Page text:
A subset of Three UK users have received an SMS message warning them about text message-based spam – complete with a shortlink and textual urgings to click it and learn more.
The definitely-not-smishing-honest message was received by Reg reader Chris, and he was not very chuffed with it. He told us:
"They send an unsolicited out-of-the-blue SMS which asks you to 'click' (not tap) on a link. When checked out in a sandboxed environment this goes to an insecure http-only page which warns of suspicious text messages and a video telling recipients not to tap on any links. Awesome!"
The offending message is reproduced in all its glory below:
This message has all the hallmarks of a smishing (SMS phishing) message. As UK.gov-backed website Get Safe Online explained, such messages "instruct you to either go to a website or make a phone call to a specified number… They play on your basic human emotions and needs, such as trust, safety, fear of losing money, getting something for nothing, eagerness to find a bargain or desire to find love or popularity/status."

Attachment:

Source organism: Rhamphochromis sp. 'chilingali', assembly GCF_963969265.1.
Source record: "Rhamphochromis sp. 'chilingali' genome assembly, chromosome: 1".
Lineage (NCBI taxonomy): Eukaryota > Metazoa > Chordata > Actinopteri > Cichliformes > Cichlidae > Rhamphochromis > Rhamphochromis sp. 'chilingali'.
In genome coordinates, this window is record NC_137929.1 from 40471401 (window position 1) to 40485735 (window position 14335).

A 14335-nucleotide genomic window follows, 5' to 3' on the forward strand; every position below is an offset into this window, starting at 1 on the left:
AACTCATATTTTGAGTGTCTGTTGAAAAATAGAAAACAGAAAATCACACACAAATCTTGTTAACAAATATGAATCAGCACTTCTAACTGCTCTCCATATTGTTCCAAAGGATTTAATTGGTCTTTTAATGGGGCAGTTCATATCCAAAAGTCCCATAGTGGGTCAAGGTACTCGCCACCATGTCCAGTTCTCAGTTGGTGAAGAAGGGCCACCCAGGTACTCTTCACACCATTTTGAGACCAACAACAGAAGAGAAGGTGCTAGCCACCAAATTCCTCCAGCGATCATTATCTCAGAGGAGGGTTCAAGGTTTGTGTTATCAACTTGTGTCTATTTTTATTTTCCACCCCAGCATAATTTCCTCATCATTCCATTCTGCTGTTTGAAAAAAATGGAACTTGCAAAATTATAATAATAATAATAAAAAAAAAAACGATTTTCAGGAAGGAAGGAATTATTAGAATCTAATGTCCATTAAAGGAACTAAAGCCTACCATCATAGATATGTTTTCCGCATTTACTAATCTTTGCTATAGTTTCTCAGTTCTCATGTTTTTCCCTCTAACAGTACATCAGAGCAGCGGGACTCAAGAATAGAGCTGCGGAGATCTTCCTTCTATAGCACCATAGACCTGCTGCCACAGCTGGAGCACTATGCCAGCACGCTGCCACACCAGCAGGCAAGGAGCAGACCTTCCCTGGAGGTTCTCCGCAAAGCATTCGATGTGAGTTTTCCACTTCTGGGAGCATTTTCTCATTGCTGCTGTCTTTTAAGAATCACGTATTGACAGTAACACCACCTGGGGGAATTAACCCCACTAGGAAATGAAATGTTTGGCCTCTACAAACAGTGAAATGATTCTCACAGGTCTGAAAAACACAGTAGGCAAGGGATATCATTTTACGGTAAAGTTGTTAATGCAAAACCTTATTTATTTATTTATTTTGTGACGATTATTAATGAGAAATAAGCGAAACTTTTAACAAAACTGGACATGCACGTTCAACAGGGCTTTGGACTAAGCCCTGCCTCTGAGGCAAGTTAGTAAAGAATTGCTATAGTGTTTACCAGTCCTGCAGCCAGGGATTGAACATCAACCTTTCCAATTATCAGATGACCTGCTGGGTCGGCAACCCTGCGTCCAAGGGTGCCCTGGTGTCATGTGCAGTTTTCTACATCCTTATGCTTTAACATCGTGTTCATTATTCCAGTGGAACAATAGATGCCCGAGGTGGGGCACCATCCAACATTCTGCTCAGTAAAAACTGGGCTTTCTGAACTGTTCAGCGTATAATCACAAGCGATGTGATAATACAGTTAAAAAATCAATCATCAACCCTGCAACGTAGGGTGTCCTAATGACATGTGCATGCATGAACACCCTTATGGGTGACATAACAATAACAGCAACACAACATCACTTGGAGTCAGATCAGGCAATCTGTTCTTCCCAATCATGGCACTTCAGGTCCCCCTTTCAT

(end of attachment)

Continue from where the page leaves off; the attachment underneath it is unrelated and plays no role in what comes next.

As even Three itself warns, you really shouldn't pay attention to smishing messages: "If you've received a suspicious message, don't click on any links. Get in touch with the company it's supposed to be from, first. They'll let you know if it's genuine or not. Until then, don't click on any links or follow any of the instructions."
The cautious telco added: "Would the supposed sender really contact you like this?"
Message sender names can easily be spoofed, as one-time Lulzsec chap Jake Davis explained when UK.gov started bombarding innocent Britons with SMS messages about the pandemic earlier this year.
A mildly irritated Three spokesperson told us: "We regularly and proactively contact our customers with guidance on how to avoid smishing fraud. This includes linking to a genuine website where we communicate about our safety measures. We inform all our customers that the website links we use, and are therefore safe to click on, are 3.uk and three.co.uk. More than 500,000 customers have read the guidance and now have a better understanding of how to protect themselves as a result.”
In fairness, the website does say that 3-dot-uk is one of their own domains. But for cautious consumers it doesn't really seem right.
A few years ago some well-meaning-but-thoughtless British police sent out a ransomware warning link that went to a file called ransomware.pdf. ®